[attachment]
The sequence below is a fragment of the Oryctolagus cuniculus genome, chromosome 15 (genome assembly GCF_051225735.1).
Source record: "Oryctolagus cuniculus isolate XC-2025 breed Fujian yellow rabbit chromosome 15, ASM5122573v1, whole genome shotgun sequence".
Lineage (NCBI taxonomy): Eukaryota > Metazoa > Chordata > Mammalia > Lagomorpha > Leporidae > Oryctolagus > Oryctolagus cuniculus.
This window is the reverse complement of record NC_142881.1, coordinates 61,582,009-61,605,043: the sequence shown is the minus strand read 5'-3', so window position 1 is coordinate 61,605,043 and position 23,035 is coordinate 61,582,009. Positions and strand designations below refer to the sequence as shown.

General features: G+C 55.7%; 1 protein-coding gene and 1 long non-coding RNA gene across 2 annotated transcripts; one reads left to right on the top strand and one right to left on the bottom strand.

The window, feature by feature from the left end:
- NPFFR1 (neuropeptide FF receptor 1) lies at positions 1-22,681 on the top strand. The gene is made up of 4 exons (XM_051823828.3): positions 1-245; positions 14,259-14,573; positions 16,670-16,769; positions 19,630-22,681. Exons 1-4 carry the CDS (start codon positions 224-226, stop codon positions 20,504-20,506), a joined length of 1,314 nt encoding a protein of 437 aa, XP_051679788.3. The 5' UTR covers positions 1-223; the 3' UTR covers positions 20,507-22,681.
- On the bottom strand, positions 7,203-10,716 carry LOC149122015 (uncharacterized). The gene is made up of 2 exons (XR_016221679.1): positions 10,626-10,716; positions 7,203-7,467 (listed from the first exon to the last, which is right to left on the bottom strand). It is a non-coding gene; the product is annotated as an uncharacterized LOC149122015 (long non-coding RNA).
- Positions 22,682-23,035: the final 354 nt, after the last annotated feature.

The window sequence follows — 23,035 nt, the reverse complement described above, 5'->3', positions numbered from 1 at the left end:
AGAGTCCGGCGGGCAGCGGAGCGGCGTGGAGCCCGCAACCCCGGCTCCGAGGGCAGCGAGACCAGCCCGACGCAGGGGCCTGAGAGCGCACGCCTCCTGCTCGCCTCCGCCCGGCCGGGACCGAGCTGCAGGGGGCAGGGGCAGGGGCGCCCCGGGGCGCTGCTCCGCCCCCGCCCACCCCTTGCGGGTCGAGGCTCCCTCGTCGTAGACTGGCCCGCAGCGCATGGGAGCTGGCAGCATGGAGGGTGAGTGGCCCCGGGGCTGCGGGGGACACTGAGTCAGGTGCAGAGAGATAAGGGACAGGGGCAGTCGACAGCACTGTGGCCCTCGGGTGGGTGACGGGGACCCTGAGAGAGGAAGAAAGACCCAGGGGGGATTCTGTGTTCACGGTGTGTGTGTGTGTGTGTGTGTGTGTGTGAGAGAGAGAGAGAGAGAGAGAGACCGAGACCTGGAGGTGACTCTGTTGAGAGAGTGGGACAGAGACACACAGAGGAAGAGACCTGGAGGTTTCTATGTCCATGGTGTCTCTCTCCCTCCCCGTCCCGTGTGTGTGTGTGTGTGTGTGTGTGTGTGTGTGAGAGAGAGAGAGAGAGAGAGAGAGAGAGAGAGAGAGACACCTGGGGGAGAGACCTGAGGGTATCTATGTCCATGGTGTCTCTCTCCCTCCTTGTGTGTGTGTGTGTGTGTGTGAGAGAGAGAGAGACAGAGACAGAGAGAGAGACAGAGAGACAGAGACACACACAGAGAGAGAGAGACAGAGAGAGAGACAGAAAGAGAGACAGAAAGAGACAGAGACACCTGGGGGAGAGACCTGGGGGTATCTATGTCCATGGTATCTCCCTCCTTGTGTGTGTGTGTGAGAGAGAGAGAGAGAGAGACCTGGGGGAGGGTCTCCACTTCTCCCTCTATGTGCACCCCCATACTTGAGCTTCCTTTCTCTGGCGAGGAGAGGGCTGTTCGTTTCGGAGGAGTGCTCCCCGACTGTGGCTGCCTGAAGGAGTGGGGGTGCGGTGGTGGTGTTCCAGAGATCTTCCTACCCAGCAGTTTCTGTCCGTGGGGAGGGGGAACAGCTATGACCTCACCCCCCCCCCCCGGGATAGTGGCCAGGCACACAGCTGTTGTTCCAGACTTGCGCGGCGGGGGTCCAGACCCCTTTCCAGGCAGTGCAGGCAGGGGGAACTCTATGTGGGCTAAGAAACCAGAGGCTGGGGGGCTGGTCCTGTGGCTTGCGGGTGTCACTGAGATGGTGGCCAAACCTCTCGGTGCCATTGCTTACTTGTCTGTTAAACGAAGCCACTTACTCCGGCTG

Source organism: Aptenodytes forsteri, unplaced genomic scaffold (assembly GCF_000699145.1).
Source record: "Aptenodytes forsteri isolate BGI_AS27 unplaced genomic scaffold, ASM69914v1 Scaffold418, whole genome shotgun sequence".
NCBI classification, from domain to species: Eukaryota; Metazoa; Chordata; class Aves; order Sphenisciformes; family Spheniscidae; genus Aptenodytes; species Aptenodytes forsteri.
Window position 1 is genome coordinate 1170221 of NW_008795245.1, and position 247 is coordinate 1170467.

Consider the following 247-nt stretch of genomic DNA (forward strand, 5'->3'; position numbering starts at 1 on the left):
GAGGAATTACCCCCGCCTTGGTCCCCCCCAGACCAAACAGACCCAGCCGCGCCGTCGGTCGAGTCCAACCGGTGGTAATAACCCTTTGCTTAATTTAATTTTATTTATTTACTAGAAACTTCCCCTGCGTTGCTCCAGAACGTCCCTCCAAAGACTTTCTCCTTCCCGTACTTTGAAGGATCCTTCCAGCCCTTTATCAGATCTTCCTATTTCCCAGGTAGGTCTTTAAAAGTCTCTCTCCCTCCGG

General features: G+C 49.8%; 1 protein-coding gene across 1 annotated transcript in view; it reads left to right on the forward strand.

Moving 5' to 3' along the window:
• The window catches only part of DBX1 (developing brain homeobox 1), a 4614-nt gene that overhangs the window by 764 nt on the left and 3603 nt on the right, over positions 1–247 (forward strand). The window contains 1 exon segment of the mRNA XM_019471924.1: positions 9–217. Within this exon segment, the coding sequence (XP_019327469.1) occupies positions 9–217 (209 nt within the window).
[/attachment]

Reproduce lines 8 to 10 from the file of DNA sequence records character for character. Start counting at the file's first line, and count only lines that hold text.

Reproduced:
- On the bottom strand, positions 7,203-10,716 carry LOC149122015 (uncharacterized). The gene is made up of 2 exons (XR_016221679.1): positions 10,626-10,716; positions 7,203-7,467 (listed from the first exon to the last, which is right to left on the bottom strand). It is a non-coding gene; the product is annotated as an uncharacterized LOC149122015 (long non-coding RNA).
- Positions 22,682-23,035: the final 354 nt, after the last annotated feature.

The window sequence follows — 23,035 nt, the reverse complement described above, 5'->3', positions numbered from 1 at the left end: